“During the time when the mercury is pulled out of the body tissues where it has been stored in equilibrium, and begins circulating in the bloodstream trying to find a new place to be stored in a new equilibrium, that mercury shows up as increased mercury in the blood.”     ~ Michael C. Goldman, DDS

So for the past week I have been subject to mercury floating around in my bloodstream, creating an amazing amount of toxic symptoms including: fatigue, disorientation, headache, cold and flu-like symptoms, metallic taste in the mouth and an array of other strange things. I’ll spare you the gory details. Since I had this procedure done 700 miles away from home (yes, my dentist is that good), I was ill-prepared for these symptoms which began almost immediately upon the removal of the amalgam. Driving back was a real test of my endurance.

Once home, I could barely walk and simply fell into bed. Couldn’t even fathom the thought of going to a health food store to get what I thought might help me. Thank goodness I did have on hand activated charcoal, which assisted in binding the mercury and pulling it out of my body. Day 4 post-removal, I managed to drag myself to a small, local health food store to pick up some chlorella, which has also served me well. The symptoms subsided and now they come and go but are continuing to decrease.

Long story I know, but I really wanted to share with my readers what I have learned about amalgam fillings! By the way it’s actually good that my body reacted as it did. The fact that I had all those symptoms means that the body was dumping the mercury, not continuing to store it.

And so at last, we get to today’s recipe: DETOX JUICE. I made this juice yesterday and it REALLY helped me. It provided an almost instant revival of my energy. If you’re feeling poorly, for whatever reason, this juice may just be of some help to you as well.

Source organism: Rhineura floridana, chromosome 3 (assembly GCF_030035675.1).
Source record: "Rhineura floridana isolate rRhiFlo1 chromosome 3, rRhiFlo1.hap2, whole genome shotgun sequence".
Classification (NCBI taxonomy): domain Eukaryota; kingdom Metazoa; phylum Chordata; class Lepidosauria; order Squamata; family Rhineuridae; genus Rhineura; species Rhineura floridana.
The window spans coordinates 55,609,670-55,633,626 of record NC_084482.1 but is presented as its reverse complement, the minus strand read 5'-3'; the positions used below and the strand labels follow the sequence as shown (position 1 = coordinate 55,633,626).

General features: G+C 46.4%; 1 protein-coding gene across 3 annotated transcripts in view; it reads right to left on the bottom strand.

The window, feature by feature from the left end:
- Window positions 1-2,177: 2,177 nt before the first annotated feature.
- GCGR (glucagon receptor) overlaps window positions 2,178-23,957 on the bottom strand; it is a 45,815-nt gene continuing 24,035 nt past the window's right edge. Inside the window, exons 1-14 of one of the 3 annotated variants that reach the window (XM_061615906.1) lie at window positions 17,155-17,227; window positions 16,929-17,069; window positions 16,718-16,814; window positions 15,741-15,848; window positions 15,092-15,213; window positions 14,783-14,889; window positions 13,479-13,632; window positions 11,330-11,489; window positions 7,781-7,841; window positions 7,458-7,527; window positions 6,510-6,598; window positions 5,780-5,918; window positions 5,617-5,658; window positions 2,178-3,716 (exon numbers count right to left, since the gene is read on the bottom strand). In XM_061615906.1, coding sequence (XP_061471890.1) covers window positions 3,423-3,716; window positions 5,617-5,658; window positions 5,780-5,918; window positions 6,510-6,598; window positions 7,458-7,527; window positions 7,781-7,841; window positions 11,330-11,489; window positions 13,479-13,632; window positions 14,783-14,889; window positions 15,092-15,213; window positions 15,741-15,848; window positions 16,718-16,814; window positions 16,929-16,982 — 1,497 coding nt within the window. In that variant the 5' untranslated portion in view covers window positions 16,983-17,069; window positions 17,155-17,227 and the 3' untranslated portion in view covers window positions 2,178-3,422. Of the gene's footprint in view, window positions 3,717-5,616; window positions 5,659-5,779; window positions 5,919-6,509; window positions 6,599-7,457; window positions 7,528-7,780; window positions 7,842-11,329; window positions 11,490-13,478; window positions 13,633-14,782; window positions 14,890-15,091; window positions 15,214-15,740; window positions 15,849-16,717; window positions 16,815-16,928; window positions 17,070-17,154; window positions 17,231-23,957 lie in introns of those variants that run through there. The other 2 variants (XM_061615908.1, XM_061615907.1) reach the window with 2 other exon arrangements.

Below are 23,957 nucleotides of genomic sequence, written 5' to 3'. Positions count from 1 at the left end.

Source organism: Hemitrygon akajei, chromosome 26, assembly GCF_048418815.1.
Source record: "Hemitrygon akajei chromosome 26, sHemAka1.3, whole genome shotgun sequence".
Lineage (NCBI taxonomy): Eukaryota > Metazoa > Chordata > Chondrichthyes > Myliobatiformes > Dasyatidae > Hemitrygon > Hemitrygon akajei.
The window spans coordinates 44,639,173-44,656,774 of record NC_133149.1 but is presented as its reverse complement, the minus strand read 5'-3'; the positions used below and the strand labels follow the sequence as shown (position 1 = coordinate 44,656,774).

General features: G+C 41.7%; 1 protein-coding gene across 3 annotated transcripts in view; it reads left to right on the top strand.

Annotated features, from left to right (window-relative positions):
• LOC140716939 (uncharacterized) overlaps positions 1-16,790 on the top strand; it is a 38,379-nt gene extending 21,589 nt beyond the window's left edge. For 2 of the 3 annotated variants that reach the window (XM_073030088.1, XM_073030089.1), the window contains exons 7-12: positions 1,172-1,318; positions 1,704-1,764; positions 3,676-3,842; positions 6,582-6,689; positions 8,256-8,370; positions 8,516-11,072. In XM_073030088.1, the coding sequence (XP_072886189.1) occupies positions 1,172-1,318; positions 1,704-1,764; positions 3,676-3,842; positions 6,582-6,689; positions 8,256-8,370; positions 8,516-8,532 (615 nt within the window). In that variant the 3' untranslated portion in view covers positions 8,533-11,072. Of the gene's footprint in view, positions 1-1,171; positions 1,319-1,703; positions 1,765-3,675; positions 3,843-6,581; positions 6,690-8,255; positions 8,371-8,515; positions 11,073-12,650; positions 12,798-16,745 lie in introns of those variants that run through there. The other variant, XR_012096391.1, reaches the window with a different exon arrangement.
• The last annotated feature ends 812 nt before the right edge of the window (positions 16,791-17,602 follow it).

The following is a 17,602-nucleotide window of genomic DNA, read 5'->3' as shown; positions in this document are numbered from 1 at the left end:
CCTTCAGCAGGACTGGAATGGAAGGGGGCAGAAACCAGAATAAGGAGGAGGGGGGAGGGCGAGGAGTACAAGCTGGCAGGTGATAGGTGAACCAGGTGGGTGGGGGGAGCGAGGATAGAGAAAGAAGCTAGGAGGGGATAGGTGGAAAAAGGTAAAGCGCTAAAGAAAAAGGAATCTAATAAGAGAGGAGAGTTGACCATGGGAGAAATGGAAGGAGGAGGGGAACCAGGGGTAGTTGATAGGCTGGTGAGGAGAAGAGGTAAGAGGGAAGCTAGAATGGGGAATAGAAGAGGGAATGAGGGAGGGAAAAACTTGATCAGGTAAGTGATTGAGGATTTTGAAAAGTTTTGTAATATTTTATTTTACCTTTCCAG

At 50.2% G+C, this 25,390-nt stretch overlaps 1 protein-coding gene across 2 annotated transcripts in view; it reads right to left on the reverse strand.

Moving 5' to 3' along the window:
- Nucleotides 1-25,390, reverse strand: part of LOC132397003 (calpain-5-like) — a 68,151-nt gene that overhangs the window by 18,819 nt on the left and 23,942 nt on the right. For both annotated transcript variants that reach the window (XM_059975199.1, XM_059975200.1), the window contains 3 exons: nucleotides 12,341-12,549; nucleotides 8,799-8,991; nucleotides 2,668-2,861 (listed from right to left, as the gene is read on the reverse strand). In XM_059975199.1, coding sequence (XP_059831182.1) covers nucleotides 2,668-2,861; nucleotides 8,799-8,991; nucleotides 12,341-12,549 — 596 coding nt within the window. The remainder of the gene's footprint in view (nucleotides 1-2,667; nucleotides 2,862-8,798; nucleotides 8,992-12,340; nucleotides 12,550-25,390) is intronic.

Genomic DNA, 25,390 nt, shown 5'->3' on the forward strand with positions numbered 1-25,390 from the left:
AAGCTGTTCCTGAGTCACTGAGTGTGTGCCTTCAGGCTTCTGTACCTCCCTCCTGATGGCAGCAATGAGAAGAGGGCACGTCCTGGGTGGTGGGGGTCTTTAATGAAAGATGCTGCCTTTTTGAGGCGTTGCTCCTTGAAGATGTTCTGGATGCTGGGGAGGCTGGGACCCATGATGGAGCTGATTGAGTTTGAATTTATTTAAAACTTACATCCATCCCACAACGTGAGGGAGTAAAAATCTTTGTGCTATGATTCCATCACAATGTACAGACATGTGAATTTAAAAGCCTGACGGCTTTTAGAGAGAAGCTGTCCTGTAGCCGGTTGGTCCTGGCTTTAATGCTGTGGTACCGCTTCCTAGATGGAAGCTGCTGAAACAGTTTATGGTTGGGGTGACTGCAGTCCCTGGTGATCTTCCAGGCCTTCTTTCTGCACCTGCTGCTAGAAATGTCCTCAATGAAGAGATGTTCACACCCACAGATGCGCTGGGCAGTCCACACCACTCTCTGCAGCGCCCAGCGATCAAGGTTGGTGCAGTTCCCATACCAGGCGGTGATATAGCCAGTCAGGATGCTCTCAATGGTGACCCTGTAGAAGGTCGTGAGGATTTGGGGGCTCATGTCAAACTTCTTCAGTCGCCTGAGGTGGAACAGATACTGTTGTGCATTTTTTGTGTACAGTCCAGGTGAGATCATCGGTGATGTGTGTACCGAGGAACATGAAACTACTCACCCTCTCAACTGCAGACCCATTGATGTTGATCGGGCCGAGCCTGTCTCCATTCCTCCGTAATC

• 3 celery stalks
  • 1 lemon
  • 1 lime
  • 1 apple
  • bunch of fresh parsley
  • 3 large kale leaves
  • pinch of cayenne pepper


  1. Peel the lemon and lime.
  2. Juice everything.
  3. Top with cayenne.
  4. Stir and drink.

Is is tasty? If you like sour things it is. Otherwise, not something I would serve to company! 🙂

Half way through my drink, I went outside to water the garden (always therapeutic). It’s such beautiful weather here in the Smokies now. My greens are getting bigger!!! This weekend we will plant the remaining veggies and herbs.
Healthy trails,

1. “Safety data for mercuric sulphide.” Oxford University. Retrieved 2009-07-07.

2. Clifton JC 2nd (2007). “Mercury exposure and public health”. Pediatr Clin North Am 54 (2): 237–69, viii. doi:10.1016/j.pcl.2007.02.005. PMID 17448359

4 responses to “Detox Juice + My Adventure in Amalgam Removal”

  1. Jill says:

    Hope you are feeling better by now. Sorry you had such an experience, but so glad you are cleaner and healthier! Your juice makes my mouth want to pucker!

  2. Helyn says:

    Yes I am feeling better now, thanks so much Jill! Haha… I know what you mean, yes that juice was SOUR 🙂

  3. Anonymous says:

    where is your dr can you share his name?

  4. Helyn says:

    Sure. I see Ray Behm in Clearwater, FL.